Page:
Energy harvesting for autonomous sensors
2.a Triboelectric generators
Triboelectric generators emerge as a new technology with numerous advantages, including high efficiency, low cost and high adaptability. Triboelectric nanogenerators (TENGs) have been developed with an energy efficiency of up to 80% and output power up to 500 W/m2. They can generate electricity from any type of mechanical motions such as impact and vibration and are also able to serve as self-powered active sensors. Triboelectricity is based on the charge exchange between two surfaces that are in relative motion. It is thus expected that the triboelectric signal will depend on the surface properties (roughness) as well as the dielectric properties of the materials. In our work we investigate various materials, surface structuring strategies as well as device designs for improved mechanical energy harvesting devices suitable for self-powered autonomous sensors and systems.
2.b ZnO based piezoelectric generators
Vibrational energy scavenging using low-dimensional piezoelectric elements has emerged as a promising technique for the energy autonomy of sensors, microsystems and small portable electronic devices. Among these low-dimensional materials, ZnO nanostructures and nanotextured films have become the leading star, demonstrating a new pathway for harvesting energy for self-powered wireless nanodevices and nanosystems. Due to its low fabrication cost at the wafer scale and its applicability to a variety of substrates, low-temperature, user- and-environmentally-friendly all-solution based growth of ZnO nanostructures and nanotextured films has been successfully applied for the development of nanogenerators both on silicon as well on flexible substrates, including PET, Kapton, wax paper and carton.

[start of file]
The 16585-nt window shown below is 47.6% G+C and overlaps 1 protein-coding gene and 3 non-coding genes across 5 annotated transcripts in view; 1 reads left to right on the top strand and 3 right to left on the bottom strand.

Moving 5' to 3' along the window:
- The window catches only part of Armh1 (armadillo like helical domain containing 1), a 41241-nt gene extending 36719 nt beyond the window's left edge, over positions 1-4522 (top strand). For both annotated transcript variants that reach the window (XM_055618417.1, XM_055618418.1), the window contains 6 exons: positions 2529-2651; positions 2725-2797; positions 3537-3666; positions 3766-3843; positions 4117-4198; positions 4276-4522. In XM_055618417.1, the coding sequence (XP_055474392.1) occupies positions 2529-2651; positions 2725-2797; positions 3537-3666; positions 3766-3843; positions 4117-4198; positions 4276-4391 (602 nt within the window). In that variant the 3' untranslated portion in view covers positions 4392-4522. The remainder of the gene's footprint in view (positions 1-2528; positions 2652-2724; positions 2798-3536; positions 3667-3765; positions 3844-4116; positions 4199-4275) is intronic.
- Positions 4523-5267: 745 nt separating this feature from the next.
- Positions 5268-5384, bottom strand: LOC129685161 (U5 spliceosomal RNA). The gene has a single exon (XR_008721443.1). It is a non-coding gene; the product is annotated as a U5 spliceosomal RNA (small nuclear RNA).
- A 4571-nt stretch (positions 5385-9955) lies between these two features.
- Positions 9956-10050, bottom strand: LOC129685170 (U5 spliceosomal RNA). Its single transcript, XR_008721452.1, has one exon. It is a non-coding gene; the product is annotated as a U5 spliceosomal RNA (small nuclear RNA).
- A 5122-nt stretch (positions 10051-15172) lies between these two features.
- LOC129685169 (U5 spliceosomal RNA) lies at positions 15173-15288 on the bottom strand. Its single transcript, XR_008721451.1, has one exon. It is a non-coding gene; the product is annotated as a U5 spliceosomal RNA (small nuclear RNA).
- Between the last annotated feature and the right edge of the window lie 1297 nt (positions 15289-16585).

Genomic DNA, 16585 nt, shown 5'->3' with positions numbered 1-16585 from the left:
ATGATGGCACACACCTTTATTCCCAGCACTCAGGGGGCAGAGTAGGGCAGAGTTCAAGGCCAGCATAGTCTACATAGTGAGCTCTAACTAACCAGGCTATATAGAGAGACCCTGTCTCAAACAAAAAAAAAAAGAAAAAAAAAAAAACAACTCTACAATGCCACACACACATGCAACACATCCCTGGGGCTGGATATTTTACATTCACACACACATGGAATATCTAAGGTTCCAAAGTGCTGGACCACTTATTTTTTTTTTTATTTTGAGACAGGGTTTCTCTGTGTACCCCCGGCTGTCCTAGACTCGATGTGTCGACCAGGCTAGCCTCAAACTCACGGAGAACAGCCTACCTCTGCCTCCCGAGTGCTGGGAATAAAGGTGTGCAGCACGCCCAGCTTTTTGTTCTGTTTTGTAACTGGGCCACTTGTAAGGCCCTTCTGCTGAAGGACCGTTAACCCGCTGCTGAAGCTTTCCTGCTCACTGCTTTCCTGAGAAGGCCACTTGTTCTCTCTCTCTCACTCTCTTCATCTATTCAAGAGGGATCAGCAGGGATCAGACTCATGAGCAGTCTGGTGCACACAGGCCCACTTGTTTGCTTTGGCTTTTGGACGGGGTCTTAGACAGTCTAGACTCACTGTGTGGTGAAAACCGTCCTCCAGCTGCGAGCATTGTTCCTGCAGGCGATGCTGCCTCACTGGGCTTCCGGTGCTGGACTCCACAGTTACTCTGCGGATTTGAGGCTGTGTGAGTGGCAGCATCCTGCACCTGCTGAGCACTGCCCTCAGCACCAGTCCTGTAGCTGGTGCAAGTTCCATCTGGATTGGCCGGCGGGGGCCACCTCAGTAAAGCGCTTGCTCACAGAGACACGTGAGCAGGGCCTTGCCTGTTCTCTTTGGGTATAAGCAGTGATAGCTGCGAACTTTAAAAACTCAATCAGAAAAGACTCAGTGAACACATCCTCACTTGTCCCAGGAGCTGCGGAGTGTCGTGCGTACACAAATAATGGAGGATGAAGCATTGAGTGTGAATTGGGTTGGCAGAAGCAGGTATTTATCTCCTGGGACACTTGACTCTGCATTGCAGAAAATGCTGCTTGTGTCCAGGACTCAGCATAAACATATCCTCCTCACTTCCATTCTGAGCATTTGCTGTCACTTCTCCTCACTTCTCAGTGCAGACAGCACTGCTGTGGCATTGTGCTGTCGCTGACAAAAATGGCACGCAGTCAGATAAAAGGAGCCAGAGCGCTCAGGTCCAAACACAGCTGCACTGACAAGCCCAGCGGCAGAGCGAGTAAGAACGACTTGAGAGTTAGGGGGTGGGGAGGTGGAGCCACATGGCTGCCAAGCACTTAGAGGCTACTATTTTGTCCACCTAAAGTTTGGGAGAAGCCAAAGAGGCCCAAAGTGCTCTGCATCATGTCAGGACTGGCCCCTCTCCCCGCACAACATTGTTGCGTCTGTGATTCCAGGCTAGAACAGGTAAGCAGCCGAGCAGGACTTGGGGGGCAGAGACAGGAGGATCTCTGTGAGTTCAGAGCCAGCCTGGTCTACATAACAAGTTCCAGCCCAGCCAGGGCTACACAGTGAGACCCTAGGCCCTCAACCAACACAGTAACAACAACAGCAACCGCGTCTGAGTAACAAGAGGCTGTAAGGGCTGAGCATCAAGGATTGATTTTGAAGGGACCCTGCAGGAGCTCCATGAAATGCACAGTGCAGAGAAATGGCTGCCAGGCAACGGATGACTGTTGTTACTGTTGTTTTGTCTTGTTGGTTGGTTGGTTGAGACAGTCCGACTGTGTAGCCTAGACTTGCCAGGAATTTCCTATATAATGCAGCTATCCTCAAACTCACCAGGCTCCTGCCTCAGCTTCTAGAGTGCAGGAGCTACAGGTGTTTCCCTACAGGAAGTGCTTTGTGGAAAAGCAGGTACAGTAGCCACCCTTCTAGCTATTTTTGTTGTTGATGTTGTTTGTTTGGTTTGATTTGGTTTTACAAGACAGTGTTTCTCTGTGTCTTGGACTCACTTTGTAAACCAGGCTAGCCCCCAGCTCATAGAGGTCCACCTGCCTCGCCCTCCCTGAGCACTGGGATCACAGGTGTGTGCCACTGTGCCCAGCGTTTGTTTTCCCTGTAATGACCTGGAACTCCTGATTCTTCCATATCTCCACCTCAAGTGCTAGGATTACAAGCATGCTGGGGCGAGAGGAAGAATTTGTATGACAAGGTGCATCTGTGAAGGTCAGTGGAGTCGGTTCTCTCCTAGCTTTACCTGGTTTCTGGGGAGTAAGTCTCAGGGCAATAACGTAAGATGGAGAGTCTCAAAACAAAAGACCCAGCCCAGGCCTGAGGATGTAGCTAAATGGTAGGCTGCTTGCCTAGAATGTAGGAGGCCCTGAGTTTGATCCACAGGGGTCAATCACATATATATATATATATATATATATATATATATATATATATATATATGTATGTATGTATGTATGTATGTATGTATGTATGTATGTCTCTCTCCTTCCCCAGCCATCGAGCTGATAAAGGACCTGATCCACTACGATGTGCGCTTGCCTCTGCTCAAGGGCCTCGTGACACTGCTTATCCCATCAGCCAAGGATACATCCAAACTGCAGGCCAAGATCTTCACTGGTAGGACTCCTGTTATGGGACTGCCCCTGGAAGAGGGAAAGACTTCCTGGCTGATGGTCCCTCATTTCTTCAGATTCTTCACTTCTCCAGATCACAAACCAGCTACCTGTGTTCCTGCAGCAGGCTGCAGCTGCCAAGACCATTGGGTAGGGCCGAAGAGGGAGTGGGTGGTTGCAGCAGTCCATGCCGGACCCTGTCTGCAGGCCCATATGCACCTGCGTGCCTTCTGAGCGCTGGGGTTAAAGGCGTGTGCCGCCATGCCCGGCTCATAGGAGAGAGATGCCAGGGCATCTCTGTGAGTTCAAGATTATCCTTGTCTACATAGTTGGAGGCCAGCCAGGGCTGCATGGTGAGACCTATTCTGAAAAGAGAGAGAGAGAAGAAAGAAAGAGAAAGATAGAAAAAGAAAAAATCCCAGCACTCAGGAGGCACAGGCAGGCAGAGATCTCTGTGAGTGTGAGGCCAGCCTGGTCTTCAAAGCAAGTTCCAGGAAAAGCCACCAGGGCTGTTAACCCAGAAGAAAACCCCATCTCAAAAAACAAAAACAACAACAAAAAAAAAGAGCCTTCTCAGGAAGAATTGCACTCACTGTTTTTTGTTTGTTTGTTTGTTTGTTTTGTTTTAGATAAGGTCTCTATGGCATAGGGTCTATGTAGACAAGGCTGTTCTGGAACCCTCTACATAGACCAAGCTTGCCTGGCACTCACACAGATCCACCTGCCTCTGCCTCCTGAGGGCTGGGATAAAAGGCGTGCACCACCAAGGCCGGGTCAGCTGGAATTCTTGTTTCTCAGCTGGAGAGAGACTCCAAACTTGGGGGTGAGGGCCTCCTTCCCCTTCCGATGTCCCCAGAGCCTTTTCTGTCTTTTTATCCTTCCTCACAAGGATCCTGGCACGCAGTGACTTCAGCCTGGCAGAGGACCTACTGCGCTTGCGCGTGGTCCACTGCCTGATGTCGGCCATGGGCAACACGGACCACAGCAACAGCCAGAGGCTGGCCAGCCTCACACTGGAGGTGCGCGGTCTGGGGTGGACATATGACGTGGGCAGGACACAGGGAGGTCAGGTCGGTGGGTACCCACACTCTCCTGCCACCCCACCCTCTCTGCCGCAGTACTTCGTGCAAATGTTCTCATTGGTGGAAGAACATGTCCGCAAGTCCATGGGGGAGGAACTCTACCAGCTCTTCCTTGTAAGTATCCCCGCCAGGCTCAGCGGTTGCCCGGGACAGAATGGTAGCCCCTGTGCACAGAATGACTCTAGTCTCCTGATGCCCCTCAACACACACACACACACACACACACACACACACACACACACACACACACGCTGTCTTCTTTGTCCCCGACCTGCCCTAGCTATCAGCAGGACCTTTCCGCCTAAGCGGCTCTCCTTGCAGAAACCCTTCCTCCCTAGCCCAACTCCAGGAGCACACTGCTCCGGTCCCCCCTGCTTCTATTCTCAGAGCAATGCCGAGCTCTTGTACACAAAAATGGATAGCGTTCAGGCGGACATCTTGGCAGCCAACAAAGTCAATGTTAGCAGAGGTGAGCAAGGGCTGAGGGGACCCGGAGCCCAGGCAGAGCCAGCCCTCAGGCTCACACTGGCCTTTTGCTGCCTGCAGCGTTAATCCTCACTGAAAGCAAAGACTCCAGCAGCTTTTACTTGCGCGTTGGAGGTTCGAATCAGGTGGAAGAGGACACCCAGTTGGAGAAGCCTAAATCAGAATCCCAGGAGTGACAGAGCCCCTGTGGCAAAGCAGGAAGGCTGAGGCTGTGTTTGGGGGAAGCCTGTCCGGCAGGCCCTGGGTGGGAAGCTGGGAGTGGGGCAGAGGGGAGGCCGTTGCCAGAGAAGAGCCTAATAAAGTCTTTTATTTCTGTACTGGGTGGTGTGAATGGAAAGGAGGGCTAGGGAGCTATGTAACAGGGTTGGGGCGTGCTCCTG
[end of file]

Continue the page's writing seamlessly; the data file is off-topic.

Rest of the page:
2.c Thermoelectric generators
Solid state thermoelectric generators are devices that can convert thermal gradients to electrical power through the Seebeck effect. These devices are reliable, low noise and low cost, but suffer from low conversion efficiencies. On the other hand, energy is wasted in the form of heat for a vast variety of everyday situations, ranging from exhaust pipes in cars, to heat generated on a microprocessor to even heat generated by the human body. The harvesting of even a small amount of this wasted energy can be extremely useful in the field of autonomous sensors for IoT applications, for example. More specifically, the use of locally created porous Si (low thermal conductivity material) on a Si substrate (high thermal conductivity material) allows for the creation of temperature differentials on its surface. The use of this temperature differential on a chip level allows the creation of efficient, on-chip thermoelectric generators compatible with standard Si processing.